Six of Crows #1, Grishaverse #4
Published by Henry Holt and Company on September 29th 2015
Genres: Young Adult, Fantasy
Criminal prodigy Kaz Brekker has been offered wealth beyond his wildest dreams. But to claim it, he'll have to pull off a seemingly impossible heist:
Break into the notorious Ice Court(a military stronghold that has never been breached)
Retrieve a hostage(who could unleash magical havoc on the world)
Survive long enough to collect his reward(and spend it)
Kaz needs a crew desperate enough to take on this suicide mission and dangerous enough to get the job done - and he knows exactly who: six of the deadliest outcasts the city has to offer. Together, they just might be unstoppable - if they don't kill each other first.
I know. I KNOW. I SLACK A LOT LATELY. 😳
I’ve finally read Six of Crows, the book that everyone keeps talking about and won’t stop talking about (now everyone keeps talking about Crooked Kingdom, among other books), and hellooo this is better than the Grisha trilogy. I didn’t even like Alina or Mal from the first series – if anything, I liked the Darkling (bless his dark heart) and Stormhound (I keep wondering if he’ll appear and he doesn’t seem to have despite the fact there might be mentions of him 🤔).
Yet with Six of Crows… I like maybe 85% of the main characters. I say maybe because my math might actually be off and I’m too lazy to actually pull out a calculator and punch in some numbers to get what might be 0.84999. And it’s 85% because I might hate them later. That’s more than who I liked from the Grisha trilogy. 😱
Six of Crows technically has six main characters: Kaz, Inej, Nina, Matthias, Jesper, and Wylan (the odd little bean with no spotlight and therefore no prowling in his mind). All of whom are outcasts sent on a suicidal mission to rescue the creator of a drug that increases a Grisha’s power exponentially yet kills them in the end.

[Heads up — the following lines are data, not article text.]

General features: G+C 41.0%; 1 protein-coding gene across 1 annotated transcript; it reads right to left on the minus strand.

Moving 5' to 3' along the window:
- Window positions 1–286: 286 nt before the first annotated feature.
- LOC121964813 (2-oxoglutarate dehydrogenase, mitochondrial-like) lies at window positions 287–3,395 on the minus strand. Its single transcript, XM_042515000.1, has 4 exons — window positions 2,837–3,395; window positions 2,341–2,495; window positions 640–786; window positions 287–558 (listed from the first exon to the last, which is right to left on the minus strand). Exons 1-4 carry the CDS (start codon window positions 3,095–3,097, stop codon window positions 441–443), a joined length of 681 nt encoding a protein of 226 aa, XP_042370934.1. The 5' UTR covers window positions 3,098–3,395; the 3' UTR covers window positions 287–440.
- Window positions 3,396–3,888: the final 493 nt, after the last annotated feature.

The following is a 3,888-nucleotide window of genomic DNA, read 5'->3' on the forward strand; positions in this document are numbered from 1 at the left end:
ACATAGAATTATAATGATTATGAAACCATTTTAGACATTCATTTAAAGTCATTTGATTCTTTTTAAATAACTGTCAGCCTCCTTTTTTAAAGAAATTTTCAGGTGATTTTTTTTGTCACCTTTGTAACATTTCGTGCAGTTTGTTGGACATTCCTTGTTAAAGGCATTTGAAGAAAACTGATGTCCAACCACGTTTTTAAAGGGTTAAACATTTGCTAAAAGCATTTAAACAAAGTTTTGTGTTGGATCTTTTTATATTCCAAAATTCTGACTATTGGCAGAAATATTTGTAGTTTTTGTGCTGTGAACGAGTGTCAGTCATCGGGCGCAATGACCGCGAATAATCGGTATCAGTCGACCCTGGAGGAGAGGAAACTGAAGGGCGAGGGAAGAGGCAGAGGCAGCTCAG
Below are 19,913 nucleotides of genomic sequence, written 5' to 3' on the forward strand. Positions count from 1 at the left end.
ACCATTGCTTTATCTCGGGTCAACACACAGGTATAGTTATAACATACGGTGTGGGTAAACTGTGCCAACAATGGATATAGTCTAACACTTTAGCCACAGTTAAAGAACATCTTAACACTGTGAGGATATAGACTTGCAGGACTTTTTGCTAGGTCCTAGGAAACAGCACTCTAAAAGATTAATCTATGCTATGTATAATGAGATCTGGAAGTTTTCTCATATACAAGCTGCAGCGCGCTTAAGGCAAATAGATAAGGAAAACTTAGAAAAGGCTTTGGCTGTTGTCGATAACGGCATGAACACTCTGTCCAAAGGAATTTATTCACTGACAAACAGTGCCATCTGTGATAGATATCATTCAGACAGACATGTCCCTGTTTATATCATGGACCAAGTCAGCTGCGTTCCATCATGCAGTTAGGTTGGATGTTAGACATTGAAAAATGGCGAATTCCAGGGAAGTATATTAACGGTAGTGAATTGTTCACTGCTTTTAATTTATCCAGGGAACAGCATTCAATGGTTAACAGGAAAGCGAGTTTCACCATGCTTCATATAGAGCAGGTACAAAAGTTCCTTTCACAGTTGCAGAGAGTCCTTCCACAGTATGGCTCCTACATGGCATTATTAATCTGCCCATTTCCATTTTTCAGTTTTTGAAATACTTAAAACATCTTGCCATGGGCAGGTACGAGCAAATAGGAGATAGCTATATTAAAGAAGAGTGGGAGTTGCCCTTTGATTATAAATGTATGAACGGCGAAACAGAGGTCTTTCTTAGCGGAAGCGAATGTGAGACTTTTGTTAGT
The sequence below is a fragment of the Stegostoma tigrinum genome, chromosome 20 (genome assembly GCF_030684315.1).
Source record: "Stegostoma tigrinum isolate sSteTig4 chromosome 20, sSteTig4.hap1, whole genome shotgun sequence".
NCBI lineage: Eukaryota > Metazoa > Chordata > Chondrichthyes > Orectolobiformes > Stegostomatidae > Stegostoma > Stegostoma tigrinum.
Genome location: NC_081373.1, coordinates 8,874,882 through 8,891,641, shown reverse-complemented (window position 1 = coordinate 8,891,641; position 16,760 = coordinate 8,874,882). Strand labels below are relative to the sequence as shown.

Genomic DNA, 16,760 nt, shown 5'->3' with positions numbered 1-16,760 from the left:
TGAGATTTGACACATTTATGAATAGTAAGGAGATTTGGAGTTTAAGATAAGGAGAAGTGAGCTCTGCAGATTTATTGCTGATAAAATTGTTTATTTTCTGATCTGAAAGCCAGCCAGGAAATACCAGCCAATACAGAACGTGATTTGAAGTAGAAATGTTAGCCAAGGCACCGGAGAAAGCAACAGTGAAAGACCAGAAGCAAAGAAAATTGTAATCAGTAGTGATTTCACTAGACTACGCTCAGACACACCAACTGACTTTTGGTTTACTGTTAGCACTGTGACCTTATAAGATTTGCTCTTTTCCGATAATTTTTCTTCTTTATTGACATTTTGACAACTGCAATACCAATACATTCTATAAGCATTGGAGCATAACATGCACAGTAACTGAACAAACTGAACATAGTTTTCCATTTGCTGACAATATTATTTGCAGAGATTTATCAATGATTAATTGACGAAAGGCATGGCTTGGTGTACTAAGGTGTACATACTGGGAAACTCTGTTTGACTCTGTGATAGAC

Five of which all have POVs switching around every chapter. I’m not a huge fan of multiple POVs because it can easily get confusing, but Bardugo wrote all five in a way that I’m not confused and running around like a little hamster who lost hold of how to stop its wheel.
The group of six are fantastic as a group – despite their differences, they get along pretty well and have a great dynamic together. They’re even better as pairs: Kaz and Inej, Nina and Matthias, Jesper and Wylan. I am all for witty and snark and just great dialogue. 😍
Jesper knocked his head against the hull and cast his eyes heavenward. “Fine. But if Pekka Rollins kills us all, I’m going to get Wylan’s ghost to teach my ghost how to play the flute just so that I can annoy the hell out of your ghost.”
Brekker’s lips quirked. “I’ll just hire Matthias’ ghost to kick your ghost’s ass.”
“My ghost won’t associate with your ghost,” Matthias said primly.
In case anyone wonders…. I ship Kaz and Inej. They are, simply out, badass and go well together perfectly (apparently my ship doesn’t sail in the sequel, which I’m extremely disappointed about). Kaz is a brilliant leader leading the Dregs with all kinds of tricks and plans up his cane and never backs down from a mission no matter how impossible it may be. Inej is a highly skilled assassin who has a knack for sneaking up on people without them ever knowing. Have I mentioned under their tough exteriors, they’re occasionally softies and it’s cute?
Onto ze world… Six of Crows brings us back to the world of Grisha, onto a small little island off the coast of Ravka and Shu Han, and into a little area called Ketterdam where criminals and misfits of society lurk together. I really loved the drastic change from palaces to a complete polar opposite where one has to constantly watch their back. Throughout the duration of the book, I really liked Bardugo’s descriptions of each place the six travel on their way, especially with how Fjerda has this ice court with a palace virtually impossible to break into with all the top notch security that they have.
Six of Crows can be read regardless of whether or not the Grisha trilogy has been read – there’s excellent character dynamics, great dialogue that might cause a laugh or two, and a cast that come from all kinds of backgrounds.